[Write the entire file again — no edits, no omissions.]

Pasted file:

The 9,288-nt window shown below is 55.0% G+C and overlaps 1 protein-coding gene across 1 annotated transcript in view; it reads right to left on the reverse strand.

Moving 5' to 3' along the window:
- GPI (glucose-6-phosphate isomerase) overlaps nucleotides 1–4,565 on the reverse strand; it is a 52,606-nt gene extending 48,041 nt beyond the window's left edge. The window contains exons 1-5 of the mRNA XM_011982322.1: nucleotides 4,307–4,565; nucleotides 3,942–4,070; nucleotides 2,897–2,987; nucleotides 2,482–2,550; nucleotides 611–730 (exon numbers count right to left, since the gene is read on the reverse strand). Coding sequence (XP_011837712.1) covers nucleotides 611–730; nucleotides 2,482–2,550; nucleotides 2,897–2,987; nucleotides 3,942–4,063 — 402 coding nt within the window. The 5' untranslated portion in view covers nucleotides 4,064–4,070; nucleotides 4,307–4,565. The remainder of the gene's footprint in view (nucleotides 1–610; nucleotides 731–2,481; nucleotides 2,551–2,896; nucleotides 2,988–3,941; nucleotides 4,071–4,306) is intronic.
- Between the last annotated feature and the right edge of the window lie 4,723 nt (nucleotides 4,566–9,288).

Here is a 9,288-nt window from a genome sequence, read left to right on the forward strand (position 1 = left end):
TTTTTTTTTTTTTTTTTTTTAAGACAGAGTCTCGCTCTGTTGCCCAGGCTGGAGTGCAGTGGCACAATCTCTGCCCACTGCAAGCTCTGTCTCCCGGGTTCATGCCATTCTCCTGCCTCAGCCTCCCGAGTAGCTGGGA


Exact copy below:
The 9,288-nt window shown below is 55.0% G+C and overlaps 1 protein-coding gene across 1 annotated transcript in view; it reads right to left on the reverse strand.

Moving 5' to 3' along the window:
- GPI (glucose-6-phosphate isomerase) overlaps nucleotides 1–4,565 on the reverse strand; it is a 52,606-nt gene extending 48,041 nt beyond the window's left edge. The window contains exons 1-5 of the mRNA XM_011982322.1: nucleotides 4,307–4,565; nucleotides 3,942–4,070; nucleotides 2,897–2,987; nucleotides 2,482–2,550; nucleotides 611–730 (exon numbers count right to left, since the gene is read on the reverse strand). Coding sequence (XP_011837712.1) covers nucleotides 611–730; nucleotides 2,482–2,550; nucleotides 2,897–2,987; nucleotides 3,942–4,063 — 402 coding nt within the window. The 5' untranslated portion in view covers nucleotides 4,064–4,070; nucleotides 4,307–4,565. The remainder of the gene's footprint in view (nucleotides 1–610; nucleotides 731–2,481; nucleotides 2,551–2,896; nucleotides 2,988–3,941; nucleotides 4,071–4,306) is intronic.
- Between the last annotated feature and the right edge of the window lie 4,723 nt (nucleotides 4,566–9,288).

Here is a 9,288-nt window from a genome sequence, read left to right on the forward strand (position 1 = left end):
TTTTTTTTTTTTTTTTTTTTAAGACAGAGTCTCGCTCTGTTGCCCAGGCTGGAGTGCAGTGGCACAATCTCTGCCCACTGCAAGCTCTGTCTCCCGGGTTCATGCCATTCTCCTGCCTCAGCCTCCCGAGTAGCTGGGA